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53, dygh.

68, south.

THE ELPHIN KNIGHT. (See p. 128.)

"The following transcript is a literal copy from the original in the Pepysian library, Cambridge." Motherwell's _Minstrelsy_, Appendix, p.


"A Proper New Ballad, entituled, _The Wind hath blown my Plaid away, or, A Discourse betwixt a young Maid and the Elphin-Knight_; To be sung with its own pleasant New Tune."

The Elphin Knight site on yon hill, _Ba, ba, ba, lilli ba,_ He blowes his horn both loud and shril, _The wind hath blown my plaid awa_.

He blowes it East, he blowes it West, 5 _Ba, ba_, &c.

He blowes it where he lyketh best.

_The wind_, &c.

"I wish that horn were in my kist, _Ba, ba_, &c. 10 Yea, and the knight in my armes two."

_The wind_, &c.

She had no sooner these words said, _Ba, ba_, &c.

When that the knight came to her bed. 15 _The wind_, &c.

"Thou art over young a maid," quoth he, _Ba, ba_, &c.

"Married with me thou il wouldst be."

_The wind_, &c. 20

"I have a sister younger than I, _Ba, ba_, &c.

And she was married yesterday."

_The wind_, &c.

"Married with me if thou wouldst be, 25 _Ba, ba_, &c.

A courtesie thou must do to me.

_The wind_, &c.

"For thou must shape a sark to me, _Ba, ba_, &c. 30 Without any cut or heme," quoth he.

_The wind_, &c.

"Thou must shape it needle- and sheerlesse, _Ba, ba_, &c.

And also sue it needle-threedlesse." 35 _The wind_, &c.

"If that piece of courtesie I do to thee, _Ba, ba_, &c.

Another thou must do to me.

_The wind_, &c. 40

"I have an aiker of good ley-land, _Ba, ba_, &c.

Which lyeth low by yon sea-strand.

_The wind_, &c.

"For thou must cure it with thy horn, 45 _Ba, ba_, &c.

So thou must sow it with thy corn.

_The wind_, &c.

"And bigg a cart of stone and lyme, _Ba, ba_, &c. 50 Robin Redbreast he must trail it hame.

_The wind_, &c.

"Thou must barn it in a mouse-holl, _Ba, ba_, &c.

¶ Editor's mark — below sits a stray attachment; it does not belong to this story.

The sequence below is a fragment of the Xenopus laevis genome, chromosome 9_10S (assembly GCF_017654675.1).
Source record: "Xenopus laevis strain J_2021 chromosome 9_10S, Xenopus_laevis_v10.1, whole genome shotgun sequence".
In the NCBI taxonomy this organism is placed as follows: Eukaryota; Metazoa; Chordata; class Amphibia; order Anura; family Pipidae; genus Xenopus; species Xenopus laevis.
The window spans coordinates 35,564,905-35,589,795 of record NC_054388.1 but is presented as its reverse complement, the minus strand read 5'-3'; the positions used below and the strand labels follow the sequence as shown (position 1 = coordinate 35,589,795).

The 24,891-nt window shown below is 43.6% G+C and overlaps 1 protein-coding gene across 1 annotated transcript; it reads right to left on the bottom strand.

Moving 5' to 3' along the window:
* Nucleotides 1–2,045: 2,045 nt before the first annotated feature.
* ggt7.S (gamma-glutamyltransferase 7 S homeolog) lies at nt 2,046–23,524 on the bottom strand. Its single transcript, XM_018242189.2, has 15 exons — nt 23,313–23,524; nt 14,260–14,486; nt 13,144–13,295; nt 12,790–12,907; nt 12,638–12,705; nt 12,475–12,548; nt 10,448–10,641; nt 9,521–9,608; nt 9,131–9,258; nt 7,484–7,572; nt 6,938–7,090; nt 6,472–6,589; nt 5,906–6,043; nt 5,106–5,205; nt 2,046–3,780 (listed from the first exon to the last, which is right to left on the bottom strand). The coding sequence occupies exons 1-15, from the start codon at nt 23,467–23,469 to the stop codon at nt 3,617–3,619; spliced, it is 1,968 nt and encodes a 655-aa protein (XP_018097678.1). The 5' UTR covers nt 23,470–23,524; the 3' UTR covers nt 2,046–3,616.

And thrash it into thy shoes' soll. 55 _The wind_, &c.

"And thou must winnow it in thy looff, _Ba, ba_, &c.

And also seck it in thy glove.

_The wind_, &c. 60

"For thou must bring it over the sea, _Ba, ba_, &c.

And thou must bring it dry home to me.

_The wind_, &c.

"When thou hast gotten thy turns well done, 65 _Ba, ba_, &c.

Then come to me and get thy sark then.

_The wind_, &c."

"I'l not quite my plaid for my life, _Ba, ba_, &c. 70 It haps my seven bairns and my wife.

_The wind shall not blow my plaid awa._"

"My maidenhead I'l then keep still, _Ba, ba_, &c.

Let the Elphin Knight do what he will. 75 _The wind's not blown my plaid awa._"

"_My plaid awa, my plaid awa, And o'er the hill and far awa, And far awa, to Norrowa, My plaid shall not be blown awa._"


"A song above 500 years old, made by the old mountain-bard, Duncan Frasier, living on Cheviot, A.D. 1270."

This ballad, first published in Hutchinson's _History of Northumberland_, was the composition of Mr. Robert Lambe, vicar of Norham. Several stanzas are, however, adopted from some ancient tale.

It has been often printed, and is now taken from Ritson's _Northumberland Garland_.

The similar story of _The Worme of Lambton_, versified by the Rev. J.

Watson (compare _Ormekampen_ and the cognate legends, Grundtvig, i.

343, also vol. viii. p. 128, of this collection), may be seen in Richardson's _Borderer's Table-Book_, viii. 129, or in Moore's _Pictorial Book of Ancient Ballad Poetry_, page 784. With the tale of the _Lambton Worm of Durham_ agrees in many particulars that of the _Worm of Linton_ in Roxburghshire. (See Scott's introduction to _Kempion_, and Sir C. Sharpe's _Bishopric Garland_, p. 21.) It is highly probable that the mere coincidence of sound with _Linden-Worm_ caused this last place to be selected as the scene of such a story.

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